Is a Failure to Institute a Litigation Hold Considered Negligence Per Se?

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Chin v. Port Authority of New York and New Jersey, Nos. 10-1904-cv(L), 10-2031-cv(XAP), 2012 U.S. App. LEXIS 14088 (2d Cir. July 10, 2012)

The vast majority of precedents in the electronic discovery arena have been established at the federal district court level.  Chin is one of the rare precedents set at the appellate level, and is even more noteworthy in its holding contrary to one of the leading judicial authorities in the area.

In Pension Committee v. Banc of America Securities, 645 F. Supp. 2d 456, 465 (S.D.N.Y. 2010), Judge Scheindlin had held that “the failure to issue a written litigation hold constitutes gross negligence because that failure is likely to result in the destruction of relevant information.”    Based on this holding, plaintiff Howard Chin had argued that the destruction by the Port Authority of several folders containing information regarding his promotion in his Title VII discrimination action justified an adverse inference instruction.  Chin argued that the failure by the Port Authority to issue any litigation hold constituted gross negligence.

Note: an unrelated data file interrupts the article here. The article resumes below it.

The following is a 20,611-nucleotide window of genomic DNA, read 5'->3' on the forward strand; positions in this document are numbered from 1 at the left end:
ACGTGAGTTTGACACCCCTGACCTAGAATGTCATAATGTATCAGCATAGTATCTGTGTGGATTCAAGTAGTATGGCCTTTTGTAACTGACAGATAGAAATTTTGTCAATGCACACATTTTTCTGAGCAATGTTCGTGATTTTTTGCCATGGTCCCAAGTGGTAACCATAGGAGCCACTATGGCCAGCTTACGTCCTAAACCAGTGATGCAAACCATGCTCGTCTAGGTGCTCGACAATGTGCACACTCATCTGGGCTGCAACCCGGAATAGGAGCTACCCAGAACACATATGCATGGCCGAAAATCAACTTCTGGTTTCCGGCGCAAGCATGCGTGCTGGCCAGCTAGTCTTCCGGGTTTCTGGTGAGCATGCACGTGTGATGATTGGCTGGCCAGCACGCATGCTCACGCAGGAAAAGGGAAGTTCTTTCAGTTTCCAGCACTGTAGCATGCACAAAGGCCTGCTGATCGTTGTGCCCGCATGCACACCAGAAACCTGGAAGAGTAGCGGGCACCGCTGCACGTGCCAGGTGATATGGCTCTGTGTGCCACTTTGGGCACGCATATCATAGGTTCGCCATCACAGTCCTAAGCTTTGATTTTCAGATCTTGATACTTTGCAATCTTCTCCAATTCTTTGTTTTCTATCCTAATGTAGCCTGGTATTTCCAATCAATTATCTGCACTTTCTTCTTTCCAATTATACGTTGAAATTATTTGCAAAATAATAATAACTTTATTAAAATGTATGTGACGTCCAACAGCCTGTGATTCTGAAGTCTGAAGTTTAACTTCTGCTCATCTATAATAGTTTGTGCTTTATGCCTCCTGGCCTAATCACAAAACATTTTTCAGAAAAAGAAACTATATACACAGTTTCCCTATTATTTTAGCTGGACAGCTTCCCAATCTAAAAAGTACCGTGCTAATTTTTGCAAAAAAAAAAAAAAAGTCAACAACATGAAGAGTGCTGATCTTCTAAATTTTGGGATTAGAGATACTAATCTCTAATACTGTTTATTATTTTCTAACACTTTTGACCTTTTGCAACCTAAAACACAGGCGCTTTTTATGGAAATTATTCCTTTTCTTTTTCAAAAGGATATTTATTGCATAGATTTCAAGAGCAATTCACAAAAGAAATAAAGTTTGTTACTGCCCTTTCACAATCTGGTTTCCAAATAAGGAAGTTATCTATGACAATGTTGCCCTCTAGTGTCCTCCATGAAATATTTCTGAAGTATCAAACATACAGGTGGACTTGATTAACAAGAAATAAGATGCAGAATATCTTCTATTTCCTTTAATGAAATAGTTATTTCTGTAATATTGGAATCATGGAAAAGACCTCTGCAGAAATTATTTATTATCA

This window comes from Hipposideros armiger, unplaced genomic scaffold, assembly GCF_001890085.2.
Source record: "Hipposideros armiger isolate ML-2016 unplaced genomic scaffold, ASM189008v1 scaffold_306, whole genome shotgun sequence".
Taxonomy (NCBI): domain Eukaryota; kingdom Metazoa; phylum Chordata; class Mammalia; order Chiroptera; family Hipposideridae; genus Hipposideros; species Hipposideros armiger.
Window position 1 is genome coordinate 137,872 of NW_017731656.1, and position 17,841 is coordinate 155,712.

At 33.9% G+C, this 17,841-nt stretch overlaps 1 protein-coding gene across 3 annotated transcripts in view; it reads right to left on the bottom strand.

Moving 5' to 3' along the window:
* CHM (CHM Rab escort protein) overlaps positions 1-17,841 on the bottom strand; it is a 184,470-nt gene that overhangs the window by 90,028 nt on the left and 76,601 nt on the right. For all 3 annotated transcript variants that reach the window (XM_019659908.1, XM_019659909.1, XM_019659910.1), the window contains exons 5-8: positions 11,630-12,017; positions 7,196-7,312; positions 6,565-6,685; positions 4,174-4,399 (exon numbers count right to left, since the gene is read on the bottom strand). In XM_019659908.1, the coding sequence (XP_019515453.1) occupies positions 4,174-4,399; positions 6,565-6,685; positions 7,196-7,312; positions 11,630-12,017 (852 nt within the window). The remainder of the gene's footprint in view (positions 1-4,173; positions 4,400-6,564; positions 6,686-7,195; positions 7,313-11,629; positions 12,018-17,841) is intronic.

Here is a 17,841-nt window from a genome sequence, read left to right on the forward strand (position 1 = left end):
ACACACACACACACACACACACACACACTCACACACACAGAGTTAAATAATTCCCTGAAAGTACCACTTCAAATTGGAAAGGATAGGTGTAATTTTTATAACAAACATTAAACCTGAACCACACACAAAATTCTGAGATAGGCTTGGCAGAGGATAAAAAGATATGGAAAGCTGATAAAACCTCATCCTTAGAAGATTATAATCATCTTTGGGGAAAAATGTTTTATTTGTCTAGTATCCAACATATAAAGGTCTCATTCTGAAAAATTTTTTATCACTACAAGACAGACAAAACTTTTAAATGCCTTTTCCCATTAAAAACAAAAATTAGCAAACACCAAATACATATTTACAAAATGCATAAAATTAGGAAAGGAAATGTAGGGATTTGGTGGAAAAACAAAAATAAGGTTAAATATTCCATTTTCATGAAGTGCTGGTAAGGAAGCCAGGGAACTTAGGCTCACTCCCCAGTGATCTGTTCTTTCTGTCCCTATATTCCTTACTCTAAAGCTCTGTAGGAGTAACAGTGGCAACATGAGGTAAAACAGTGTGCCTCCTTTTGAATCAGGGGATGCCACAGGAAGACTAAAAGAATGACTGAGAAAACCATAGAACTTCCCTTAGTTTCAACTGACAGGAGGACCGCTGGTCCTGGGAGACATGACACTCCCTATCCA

The court rejected the notion that the failure to issue a litigation hold was gross negligence per se. “Rather, we agree that “the better approach is to consider [the failure to adopt good preservation practices] as one factor” in the determination of whether discovery sanctions should issue…. we have repeatedly held that a “case-by-case approach to the failure to produce relevant evidence,” at the discretion of the district court, is appropriate.”  In this case, the district court had found that the destroyed folders played a “limited role” in the promotion process, and the plaintiffs had been able to produce “ample evidence” regarding their qualifications vis-à-vis the employees actually promoted.  Thus, the court concluded that, under these circumstances, an adverse inference instruction was inappropriate

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